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Stuck Behind

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Stuck Behind

This morning, on my way to a community group for dads, I turned left on a road and ended up stuck behind a FedEx truck. He was going slow and I couldn’t tell if it was him or if there was a slow-poke in front of him. I don’t like being behind large semi-trucks, vans with no windows or box trucks because you can’t see what’s ahead. We were on a two-lane road with no place to pass and no way of knowing how many vehicles I’d have to get in front of if I tried passing. I was stuck. The FedEx truck was intermittently breaking taking me by surprise and frustrating me. So, I took a breath and let off the gas and gave the obstacle in my way, blocking my view, more room. We finally made it to a four-lane road and I passed him noting there were a few cars in front of him that he had been stuck behind.

It was a good reminder that at times, in certain seasons, we can’t make the progress we’d like to make. For whatever reason we are stuck and the way forward is hidden from view. We try to fight it, force it, make it work the way we want it to but this only keeps us frustrated. Allowing for slowness, even stillness gives us a chance to catch our breath and trust that when its time the way forward will come into view.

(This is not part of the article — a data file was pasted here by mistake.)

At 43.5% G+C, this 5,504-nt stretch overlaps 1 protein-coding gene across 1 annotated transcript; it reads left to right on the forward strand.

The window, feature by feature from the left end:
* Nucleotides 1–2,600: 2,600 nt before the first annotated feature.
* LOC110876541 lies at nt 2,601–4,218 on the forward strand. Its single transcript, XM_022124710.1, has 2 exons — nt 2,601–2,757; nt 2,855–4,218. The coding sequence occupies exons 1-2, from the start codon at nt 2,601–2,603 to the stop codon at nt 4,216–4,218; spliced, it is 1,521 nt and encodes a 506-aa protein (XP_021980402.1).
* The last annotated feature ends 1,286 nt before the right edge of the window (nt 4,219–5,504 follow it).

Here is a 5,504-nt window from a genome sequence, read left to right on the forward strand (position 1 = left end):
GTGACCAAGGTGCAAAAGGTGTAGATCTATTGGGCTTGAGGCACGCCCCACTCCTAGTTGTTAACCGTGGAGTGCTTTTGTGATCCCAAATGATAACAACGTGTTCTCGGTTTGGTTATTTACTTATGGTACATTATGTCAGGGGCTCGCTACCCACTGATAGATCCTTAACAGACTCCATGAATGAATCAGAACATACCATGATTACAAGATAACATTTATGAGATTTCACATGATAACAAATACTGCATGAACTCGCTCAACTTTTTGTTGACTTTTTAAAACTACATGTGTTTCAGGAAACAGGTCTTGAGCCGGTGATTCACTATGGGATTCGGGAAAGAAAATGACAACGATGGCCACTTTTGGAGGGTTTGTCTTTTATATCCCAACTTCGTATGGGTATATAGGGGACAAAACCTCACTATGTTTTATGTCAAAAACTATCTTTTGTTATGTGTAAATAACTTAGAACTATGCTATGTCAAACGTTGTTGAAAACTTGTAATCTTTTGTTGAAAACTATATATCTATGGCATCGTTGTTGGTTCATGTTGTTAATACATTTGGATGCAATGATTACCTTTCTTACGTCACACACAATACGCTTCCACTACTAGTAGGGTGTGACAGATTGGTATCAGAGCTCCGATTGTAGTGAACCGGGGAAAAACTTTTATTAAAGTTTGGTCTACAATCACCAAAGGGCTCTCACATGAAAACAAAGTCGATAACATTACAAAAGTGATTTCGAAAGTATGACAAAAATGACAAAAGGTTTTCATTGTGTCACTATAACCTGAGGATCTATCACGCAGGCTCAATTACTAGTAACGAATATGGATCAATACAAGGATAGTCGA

blessings,
@BrianLoging (Twitter)
thewannabesaint.com

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Soul Alive

Soul Alive

Outside, under our two sheds and front porch are families of rabbits. I see them when I let out the dog, who’s too old to chase them anymore, when I drive the truck into the driveway, when I sit still long enough and wait for them to emerge from their hiding holes. It excites me. Wildlife has always had this impact on me. I slow down to look at deer on the sides of the highway or in far-off fields. Stare at Falcons and Hawks perched on fence posts or electric poles. Turkeys, skunks, opossum, armadillos, foxes, even cows grab my attention.

I grew up in the suburbs but my parents took us to National Parks as often as the could. We loved camping, canoeing, hiking, exploring. We saw lots of wildlife and even had a few run-ins with Black Bears. I believe this is where my love of nature was born and raised along with the important lessons of treating it gently, basking in its beauty and always leaving a place better than you found it.

Nature, along with other gifts we take for granted each day, bring life to my soul. I can’t imagine not being excited, filled with joy, while experiencing it.

blessings,
@BrianLoging (Twitter)
thewannabesaint.com

 

Hurry

Hurry